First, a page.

- You get divorced. A divorce will not revoke a Will
- Children or stepchildren have come into the family that may change your wishes
- You may decide that a Lasting Power of Attorney is the most appropriate protection for you (this supersedes any existing Living Will).
- You have a change in your health, such as a terminal illness
A change in your circumstances since you signed your Living Will can cast doubt on whether the document is still ‘valid, applicable, and legally binding’, so a review and update is very important.
Who should I tell about my Living Will (Advance Decision)?
A Living Will is of little use if no one knows you have one! We always recommend to our Clients that they hold a family meeting to explain that they have put a Living Will in place, what it sets out and why they have chosen to make these wishes. You should also tell someone you trust where they can locate a copy of your Living Will so they can access it quickly if and when the time comes.
While they may not all like and agree with your decisions, it ensures everyone is informed and can respect your wishes. It also means they are not finding out at what could be a much later and more emotional time in your life.
We also recommend discussing your Living Will with your GP prior to making it. They may be able to explain the effect of any instruction that you include to you and provide guidance on the content of the statements you wish to include.
You are not legally required to seek your doctor’s advice or have them witness your Living Will, however as a means of mitigating the risk of any challenges as to the validity of the Living Will, a signed statement from your GP confirming that you had mental capacity at the time of signing the document can be very helpful.
Which takes precedent: A Living Will (Advance Decision) or a Health & Welfare Lasting Power of Attorney (LPA)?
A Health and Welfare LPA that has been signed and dated after a Living Will was signed and dated renders the Living Will invalid if the LPA authorises an appointed Attorney to make the same decisions about life-sustaining treatment. It is, however, possible to include wording in the LPA so that it does not invalidate the Living Will.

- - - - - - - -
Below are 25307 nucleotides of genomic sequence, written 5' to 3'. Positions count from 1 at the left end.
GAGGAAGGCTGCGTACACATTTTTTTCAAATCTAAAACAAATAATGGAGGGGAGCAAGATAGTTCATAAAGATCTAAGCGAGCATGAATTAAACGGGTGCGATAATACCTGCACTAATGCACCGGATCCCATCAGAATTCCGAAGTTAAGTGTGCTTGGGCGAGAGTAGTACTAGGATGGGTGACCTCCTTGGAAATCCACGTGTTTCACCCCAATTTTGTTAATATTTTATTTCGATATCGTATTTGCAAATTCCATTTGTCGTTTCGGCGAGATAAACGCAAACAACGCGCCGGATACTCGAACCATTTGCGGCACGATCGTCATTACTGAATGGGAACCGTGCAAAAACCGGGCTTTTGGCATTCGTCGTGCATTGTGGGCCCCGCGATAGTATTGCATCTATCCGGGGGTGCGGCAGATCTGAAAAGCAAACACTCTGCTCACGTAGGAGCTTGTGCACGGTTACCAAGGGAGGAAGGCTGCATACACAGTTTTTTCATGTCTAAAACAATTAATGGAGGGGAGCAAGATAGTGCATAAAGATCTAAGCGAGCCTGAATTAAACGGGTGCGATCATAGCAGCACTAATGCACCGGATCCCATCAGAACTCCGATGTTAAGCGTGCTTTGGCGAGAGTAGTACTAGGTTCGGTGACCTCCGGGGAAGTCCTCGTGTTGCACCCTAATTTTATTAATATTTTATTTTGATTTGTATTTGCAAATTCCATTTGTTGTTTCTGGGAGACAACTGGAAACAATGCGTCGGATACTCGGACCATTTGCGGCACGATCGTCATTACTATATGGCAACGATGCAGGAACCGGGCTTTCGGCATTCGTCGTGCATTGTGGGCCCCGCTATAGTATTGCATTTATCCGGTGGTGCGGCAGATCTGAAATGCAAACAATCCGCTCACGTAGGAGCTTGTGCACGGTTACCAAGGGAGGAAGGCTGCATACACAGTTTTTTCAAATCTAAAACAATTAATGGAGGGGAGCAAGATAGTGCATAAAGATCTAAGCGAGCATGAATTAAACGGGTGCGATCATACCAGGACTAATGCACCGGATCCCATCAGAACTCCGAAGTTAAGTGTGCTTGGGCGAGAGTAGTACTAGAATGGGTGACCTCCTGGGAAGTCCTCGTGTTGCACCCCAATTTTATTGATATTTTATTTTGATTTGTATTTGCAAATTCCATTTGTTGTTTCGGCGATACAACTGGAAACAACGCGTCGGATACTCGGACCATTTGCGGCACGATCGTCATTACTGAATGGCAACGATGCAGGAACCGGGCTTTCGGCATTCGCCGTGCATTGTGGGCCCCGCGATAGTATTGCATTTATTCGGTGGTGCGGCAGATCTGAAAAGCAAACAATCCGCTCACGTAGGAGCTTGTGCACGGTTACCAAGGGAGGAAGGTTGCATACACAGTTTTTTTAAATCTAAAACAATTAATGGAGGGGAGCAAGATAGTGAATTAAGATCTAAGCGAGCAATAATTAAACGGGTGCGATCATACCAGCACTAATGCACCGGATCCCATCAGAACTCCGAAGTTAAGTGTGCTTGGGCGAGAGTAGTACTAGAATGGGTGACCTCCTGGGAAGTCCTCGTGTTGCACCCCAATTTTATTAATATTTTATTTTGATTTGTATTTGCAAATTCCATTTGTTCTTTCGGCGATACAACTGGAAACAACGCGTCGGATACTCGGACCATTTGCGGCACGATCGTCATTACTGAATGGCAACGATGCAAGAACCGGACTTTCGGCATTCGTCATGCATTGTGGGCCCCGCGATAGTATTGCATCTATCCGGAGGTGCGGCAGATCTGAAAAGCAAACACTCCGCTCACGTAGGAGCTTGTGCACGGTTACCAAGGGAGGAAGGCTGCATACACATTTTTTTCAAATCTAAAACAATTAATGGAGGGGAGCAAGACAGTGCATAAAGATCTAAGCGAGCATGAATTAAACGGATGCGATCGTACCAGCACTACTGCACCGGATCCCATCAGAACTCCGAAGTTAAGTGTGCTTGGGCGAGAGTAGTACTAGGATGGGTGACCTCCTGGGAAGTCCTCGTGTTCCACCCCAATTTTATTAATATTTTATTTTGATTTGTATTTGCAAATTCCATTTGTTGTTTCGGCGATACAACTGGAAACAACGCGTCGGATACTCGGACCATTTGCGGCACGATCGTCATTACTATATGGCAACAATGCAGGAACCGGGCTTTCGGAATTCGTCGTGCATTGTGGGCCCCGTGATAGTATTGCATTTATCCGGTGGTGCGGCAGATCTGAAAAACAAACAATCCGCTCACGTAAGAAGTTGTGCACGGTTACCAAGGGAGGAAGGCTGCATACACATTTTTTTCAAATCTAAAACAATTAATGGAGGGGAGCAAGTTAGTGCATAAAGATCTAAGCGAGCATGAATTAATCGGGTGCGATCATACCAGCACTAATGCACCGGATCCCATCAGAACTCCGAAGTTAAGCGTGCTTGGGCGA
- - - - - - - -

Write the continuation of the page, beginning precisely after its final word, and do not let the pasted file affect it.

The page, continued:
If however, a Living Will has been signed and dated after a Health & Welfare LPA has been registered with the Office of the Public Guardian, any of the Living Will content that relates to allowing your Attorneys to refuse or give consent to life-sustaining treatment on your behalf take precedence over the LPA content.
In the event that you do not have a Health & Welfare Lasting Power of Attorney but wanted to ensure some of the additional benefits that an LPA can provide regarding your general welfare matters, such as where you live, then you can choose to sign an Advance Statement. Through an Advance Statement, you can record your decisions surrounding such matters to ensure clarity for people involved in your care.
The Advance Statement, like an Advance Decision, is legally binding and must be followed by both any healthcare professional or Attorney involved in your care.
What is a Living Will (Advance Decision) vs a Will?
Both documents serve very different purposes, although their names can be somewhat confusing.
On a very basic level, a Will is a legal document that deals with the division and allocation of your property and assets in the event of your death. It can also be used to detail your wishes regarding the guardianship of any children under 18, as well as specifying your wishes regarding matters like the type of funeral you’d like.
Living Wills are a legally binding vehicle for you to document your wishes regarding your medical treatment and care, in advance of the potential day that you no longer have the physical or mental capacity to express them in person.
Who can help me write a Living Will?
At Redwood, we offer FREE professional Estate Planning advice through our Online Wills, Trusts & Estate Planning Webinar, as well as a complimentary Will Review Service for those who need to have their existing documents reviewed and updated.
Our experts are ready to help you draft the right Will for your needs, including Living Wills, Basic Wills, Estate Planning, and Lasting Powers of Attorney.